Subsidiarity and the Social Doctrine

"The problem with socialism is that eventually you run out of other people's money [to spend]." Margaret Thatcher

“Too much capitalism does not mean too many capitalists, but too few capitalists.” G. K. Chesterton

Subsidiarity in the Gospels

Friday, July 2, 2010

The Human Community

It is often said that the Church should stay out of politics. And indeed the Church should refrain from partisan politics — explicitly favoring one candidate or party over another. In another sense, the Church must remain in politics, that is, the principled quest for a just and humane society that serves the common good. This is because, ultimately, we can only find happiness in community, in association with other persons endowed by God with life and dignity and called to friendship with him. In truth, the one God is a community of Persons: Father, Son, and Holy Spirit. Since we are made in God’s image, and since Christ in some way has united himself to each person, human fraternity is modeled to some extent on the oneness of the Holy Trinity. Here we find the ultimate basis for the link between love of God and love of neighbor (Compendium, 401).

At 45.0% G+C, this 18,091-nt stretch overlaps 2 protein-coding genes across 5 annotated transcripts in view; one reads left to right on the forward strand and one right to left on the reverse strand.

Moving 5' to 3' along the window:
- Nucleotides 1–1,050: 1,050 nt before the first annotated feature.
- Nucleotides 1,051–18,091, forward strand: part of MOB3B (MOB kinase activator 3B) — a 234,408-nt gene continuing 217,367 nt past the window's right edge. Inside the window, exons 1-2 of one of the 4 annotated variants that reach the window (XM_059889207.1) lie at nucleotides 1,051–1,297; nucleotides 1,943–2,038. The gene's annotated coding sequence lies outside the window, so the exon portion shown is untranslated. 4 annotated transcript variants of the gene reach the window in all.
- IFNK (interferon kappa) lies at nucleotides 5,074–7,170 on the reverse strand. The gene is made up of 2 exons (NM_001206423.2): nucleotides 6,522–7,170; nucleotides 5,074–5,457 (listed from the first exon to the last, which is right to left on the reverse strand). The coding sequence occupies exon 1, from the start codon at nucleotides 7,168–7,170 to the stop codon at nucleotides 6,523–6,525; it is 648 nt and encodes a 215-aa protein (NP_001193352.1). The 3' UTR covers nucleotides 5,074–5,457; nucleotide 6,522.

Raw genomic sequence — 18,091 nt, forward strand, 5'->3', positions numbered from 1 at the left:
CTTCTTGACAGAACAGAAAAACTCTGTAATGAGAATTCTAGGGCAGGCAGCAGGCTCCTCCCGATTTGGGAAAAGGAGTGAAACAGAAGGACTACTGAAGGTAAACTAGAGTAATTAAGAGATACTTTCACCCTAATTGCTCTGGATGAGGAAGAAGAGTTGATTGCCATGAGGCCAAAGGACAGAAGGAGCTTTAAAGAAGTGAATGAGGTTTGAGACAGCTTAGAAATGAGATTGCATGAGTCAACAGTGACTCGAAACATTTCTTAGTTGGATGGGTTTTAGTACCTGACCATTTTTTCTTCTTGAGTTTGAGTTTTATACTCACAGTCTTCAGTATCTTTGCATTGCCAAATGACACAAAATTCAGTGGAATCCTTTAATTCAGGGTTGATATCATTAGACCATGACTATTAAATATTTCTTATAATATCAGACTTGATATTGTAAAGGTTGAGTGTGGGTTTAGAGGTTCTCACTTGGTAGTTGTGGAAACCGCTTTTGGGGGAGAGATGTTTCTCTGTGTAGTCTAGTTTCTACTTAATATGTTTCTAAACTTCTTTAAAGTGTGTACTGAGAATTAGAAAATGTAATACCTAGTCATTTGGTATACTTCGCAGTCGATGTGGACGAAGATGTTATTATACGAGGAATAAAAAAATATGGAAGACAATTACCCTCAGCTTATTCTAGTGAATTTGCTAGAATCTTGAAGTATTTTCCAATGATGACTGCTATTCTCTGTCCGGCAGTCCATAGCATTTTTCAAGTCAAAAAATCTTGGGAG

The Rule Of Law
In countries like the United States, there are intense debates about the size and scope of government institutions and programs. These debates, however, are sure to go awry when we forget that “the human person is and ought to be the principle, the subject, and the end of all social institutions” (402). In other words, social institutions should exist for the good of human beings — not the other way around. All human beings need social institutions, beginning with the family and extending to the local civic community and one’s nation. We are also increasingly linked to the international community.
Over time, the Church took up and refined the principle of subsidiarity to protect the human person from being overwhelmed and harmed by large, faceless, bureaucratic institutions and structures. The Compendium of the Catechism of the Catholic Church explains that “a community of a higher order should not assume the task belonging to a community of a lower order and deprive it of its authority” (403). The most basic human structure is the family, based on the marriage of a man and woman. It is in the interest of all, including the state, that family life be strong. And as a rule, the state should not preempt parental authority, as happens for instance when laws permit minors to procure abortions without parental notification. In a well-functioning society, institutions such as national and regional governments assist and support families and local governments so that they can function well.